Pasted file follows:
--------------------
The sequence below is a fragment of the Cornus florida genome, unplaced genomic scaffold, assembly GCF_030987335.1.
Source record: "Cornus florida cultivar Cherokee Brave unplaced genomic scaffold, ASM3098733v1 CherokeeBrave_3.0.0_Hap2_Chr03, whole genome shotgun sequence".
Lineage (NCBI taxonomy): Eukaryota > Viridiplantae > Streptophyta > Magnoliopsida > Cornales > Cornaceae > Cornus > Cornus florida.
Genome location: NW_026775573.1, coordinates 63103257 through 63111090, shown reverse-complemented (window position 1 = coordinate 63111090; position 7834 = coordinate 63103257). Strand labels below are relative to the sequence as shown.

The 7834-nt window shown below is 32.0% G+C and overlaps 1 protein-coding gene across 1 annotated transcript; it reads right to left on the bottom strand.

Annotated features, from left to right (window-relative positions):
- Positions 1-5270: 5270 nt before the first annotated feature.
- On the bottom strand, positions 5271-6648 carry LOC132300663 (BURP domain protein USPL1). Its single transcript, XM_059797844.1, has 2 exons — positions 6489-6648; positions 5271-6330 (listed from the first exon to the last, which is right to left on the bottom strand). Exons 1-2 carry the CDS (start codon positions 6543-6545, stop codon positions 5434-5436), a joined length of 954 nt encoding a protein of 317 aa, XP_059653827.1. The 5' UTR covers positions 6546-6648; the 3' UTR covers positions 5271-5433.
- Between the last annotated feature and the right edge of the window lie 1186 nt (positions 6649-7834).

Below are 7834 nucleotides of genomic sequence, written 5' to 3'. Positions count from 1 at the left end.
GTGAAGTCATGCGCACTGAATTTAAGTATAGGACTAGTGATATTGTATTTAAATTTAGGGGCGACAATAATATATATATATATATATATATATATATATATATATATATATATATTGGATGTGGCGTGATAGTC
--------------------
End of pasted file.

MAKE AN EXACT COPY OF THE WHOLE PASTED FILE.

The sequence below is a fragment of the Cornus florida genome, unplaced genomic scaffold, assembly GCF_030987335.1.
Source record: "Cornus florida cultivar Cherokee Brave unplaced genomic scaffold, ASM3098733v1 CherokeeBrave_3.0.0_Hap2_Chr03, whole genome shotgun sequence".
Lineage (NCBI taxonomy): Eukaryota > Viridiplantae > Streptophyta > Magnoliopsida > Cornales > Cornaceae > Cornus > Cornus florida.
Genome location: NW_026775573.1, coordinates 63103257 through 63111090, shown reverse-complemented (window position 1 = coordinate 63111090; position 7834 = coordinate 63103257). Strand labels below are relative to the sequence as shown.

The 7834-nt window shown below is 32.0% G+C and overlaps 1 protein-coding gene across 1 annotated transcript; it reads right to left on the bottom strand.

Annotated features, from left to right (window-relative positions):
- Positions 1-5270: 5270 nt before the first annotated feature.
- On the bottom strand, positions 5271-6648 carry LOC132300663 (BURP domain protein USPL1). Its single transcript, XM_059797844.1, has 2 exons — positions 6489-6648; positions 5271-6330 (listed from the first exon to the last, which is right to left on the bottom strand). Exons 1-2 carry the CDS (start codon positions 6543-6545, stop codon positions 5434-5436), a joined length of 954 nt encoding a protein of 317 aa, XP_059653827.1. The 5' UTR covers positions 6546-6648; the 3' UTR covers positions 5271-5433.
- Between the last annotated feature and the right edge of the window lie 1186 nt (positions 6649-7834).

Below are 7834 nucleotides of genomic sequence, written 5' to 3'. Positions count from 1 at the left end.
GTGAAGTCATGCGCACTGAATTTAAGTATAGGACTAGTGATATTGTATTTAAATTTAGGGGCGACAATAATATATATATATATATATATATATATATATATATATATATATATATTGGATGTGGCGTGATAGTC